Guru Meditation by Next Life

Release date: August 21, 2020
Label: Fysisk Format

Hailing from Norway, Next Life are not a band I have heard mentioned before, let alone come across, and that is a crying shame, because whatever one thinks about Guru Meditation and their sound overall, their name should be known.

Formed by Hai Nguyen Dinh more than twenty years ago, Next Life were one of, if not the first, to incorporate 8-bit computer synthesisers into metal. On the cusp of the millennium this was a wholly inventive and bewildering inclusion, especially when merged into what were the outer reaches of extreme metal. It was not then the sound that today we take for granted, due to artists such as The Locust, Melt Banana and Genghis Tron employing the futuristic melange to fantastic effect – and what were seen as genre-bending firsts. It feels entirely unfair and unjust that Next Life have not remained part of – and at the forefront – of that conversation.

Though one would classify Next Life as being primarily electronic, there are still strong influences from hardcore punk, grindcore and game music. The latter is certainly most prevalent in the back end of the duo’s most recent LP, and, as such, it seems easy to draw quick comparisons to Zeni Geva. Next Life are definitely an interesting proposition, having gone dark – in terms of releasing new records – since 2011 and suddenly reappearing seven years later for The Akashic Record and now with this year’s Guru Meditation.

It is relatively easy to see why Next Life haven’t captured the minds of those who should and most likely would have championed them, though. Notwithstanding the seven year gap in recorded output, the band have largely kept to touring the same small clutch of Norwegian alternative venues, seldom venturing out to even the adjacent Scandinavian touring routes. That’s no criticism, by the way. Anyone who has half a brain knows how much touring can cost personally and financially these days. And it should be noted that Next Life have been recognised by those in the know as deeply important to the building blocks of what is now commonly known as ‘chiptune’ and its incorporation into the alternative metal scene. They have opened for Mayhem, no less, in Berlin; played Incubate Festival in Tilburg; and did join a brief tour of the UK, supporting Canadian composer Owen Pallett (aka Final Fantasy) back in 2010.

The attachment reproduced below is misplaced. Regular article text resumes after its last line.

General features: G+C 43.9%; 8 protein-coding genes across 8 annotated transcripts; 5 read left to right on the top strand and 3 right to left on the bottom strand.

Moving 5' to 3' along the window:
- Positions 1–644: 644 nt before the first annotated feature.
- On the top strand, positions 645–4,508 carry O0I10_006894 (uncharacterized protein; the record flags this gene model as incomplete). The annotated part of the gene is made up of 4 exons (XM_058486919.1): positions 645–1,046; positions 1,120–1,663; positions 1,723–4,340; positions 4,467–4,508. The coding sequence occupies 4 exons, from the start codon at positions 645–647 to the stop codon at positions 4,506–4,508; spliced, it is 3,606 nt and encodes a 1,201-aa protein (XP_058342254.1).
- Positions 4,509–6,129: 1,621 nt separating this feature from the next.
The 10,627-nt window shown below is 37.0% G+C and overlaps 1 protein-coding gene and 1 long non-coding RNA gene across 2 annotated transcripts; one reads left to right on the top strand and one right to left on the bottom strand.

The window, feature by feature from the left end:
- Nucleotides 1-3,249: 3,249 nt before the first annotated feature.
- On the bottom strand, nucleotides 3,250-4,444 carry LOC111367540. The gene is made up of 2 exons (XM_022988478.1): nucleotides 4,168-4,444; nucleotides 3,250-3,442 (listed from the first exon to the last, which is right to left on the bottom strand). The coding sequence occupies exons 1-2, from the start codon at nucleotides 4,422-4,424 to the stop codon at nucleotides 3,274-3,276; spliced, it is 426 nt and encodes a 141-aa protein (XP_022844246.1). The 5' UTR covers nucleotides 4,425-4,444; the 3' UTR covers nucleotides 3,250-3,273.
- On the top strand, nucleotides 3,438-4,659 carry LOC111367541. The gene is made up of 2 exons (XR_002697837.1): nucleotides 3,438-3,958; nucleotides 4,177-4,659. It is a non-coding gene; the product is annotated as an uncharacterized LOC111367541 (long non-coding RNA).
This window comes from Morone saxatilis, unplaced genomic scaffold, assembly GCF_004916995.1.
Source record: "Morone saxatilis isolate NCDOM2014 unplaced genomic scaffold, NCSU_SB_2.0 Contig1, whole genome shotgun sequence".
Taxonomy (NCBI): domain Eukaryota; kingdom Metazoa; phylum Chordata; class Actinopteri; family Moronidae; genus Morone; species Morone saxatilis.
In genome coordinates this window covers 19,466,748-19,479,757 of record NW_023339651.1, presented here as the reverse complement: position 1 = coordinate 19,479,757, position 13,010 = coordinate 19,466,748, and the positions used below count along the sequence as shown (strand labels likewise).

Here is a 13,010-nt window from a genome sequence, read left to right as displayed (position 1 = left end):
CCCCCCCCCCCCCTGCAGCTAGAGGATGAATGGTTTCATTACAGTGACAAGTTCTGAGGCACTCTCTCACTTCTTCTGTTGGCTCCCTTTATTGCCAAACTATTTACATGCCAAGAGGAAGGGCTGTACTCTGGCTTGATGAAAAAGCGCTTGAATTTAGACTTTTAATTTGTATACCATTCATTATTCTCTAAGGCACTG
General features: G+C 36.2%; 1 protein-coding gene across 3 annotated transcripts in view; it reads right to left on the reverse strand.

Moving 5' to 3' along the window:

Instantly impressed with the history of the band, how other’s clearly venerated Dinh in particular, and how they were a mainstay (albeit erratic) on the excellent Fysisk Format record label, I was excited to delve into the thirteen track thrill ride that represents Next Life in 2020 – Guru Meditation.

Kicking off with the track from which the album takes its name, we are launched into their own particular brand of musical rollercoaster, and what follows afterwards are another nine blistering tracks of dexterous chiptune metal interspersed with three tracks that are more ‘reflective’, all coming in significantly longer than the others (a minute and a half on average versus over three minutes in length for the trio).

At twenty-five minutes, Guru Meditation should feel like an extremely focused album, but upon repeated listens, I wonder whether it could have been tightened more, so that by unapologetically going for the jugular it would feel incalculably heavier and all the more insistent than it does. Even some of the ten shorter tracks could have ideas repeated one less time, or a few seconds of outro curtailed a moment faster. But the bloating does come from the trio of three-plus minute tracks, ‘Strength I’, ‘Dexterity II’ and ‘Intelligence III’.  Clearly the ambition behind the three epics of Guru Meditation’s world was to radically alter the pacing of the album. They achieve their goal, but at a cost.

Each time the next trench of shorter electronic grind tracks begins again, it feels as if the band and album are somewhat rebooting. This change of pace is questionable – for me the freneticism of the genre is one of its most exciting hooks – but eschewing my own personal taste, these tracks could still have provided some down-time for the listener while being tighter musical beasts in their own right. ‘Infinite Karmic Repetition’ is built in the same vein as the aforementioned three, but has a sub two-minute running time, and should surely have served as the gold standard for the others. Shave five or six minutes from the total run-time of Guru Meditation and it would be a deranged, incalcitrant speeding bullet of a record.

Next Life should be a name far more of us know, but whether Guru Meditation really hammers home that fact, is up for debate. There is plenty to admire here, including the excellent album artwork, but whether the album cuts through the sea of chiptune metal out there on Bandcamp and Spotify right now, is a question begging to be answered. For Dinh and his musical partner in this iteration of Next Life, Hans-Petter Lund Jørgensen, it’s a far busier world than in 1999, but I hope – for the sake of fairness, if nothing else – that Guru Meditation finds far more ears than previous albums have thus far. And despite my criticisms, I know I’d definitely be at a gig they featured on, if they do decide to journey beyond Norway’s borders, if and when they can.

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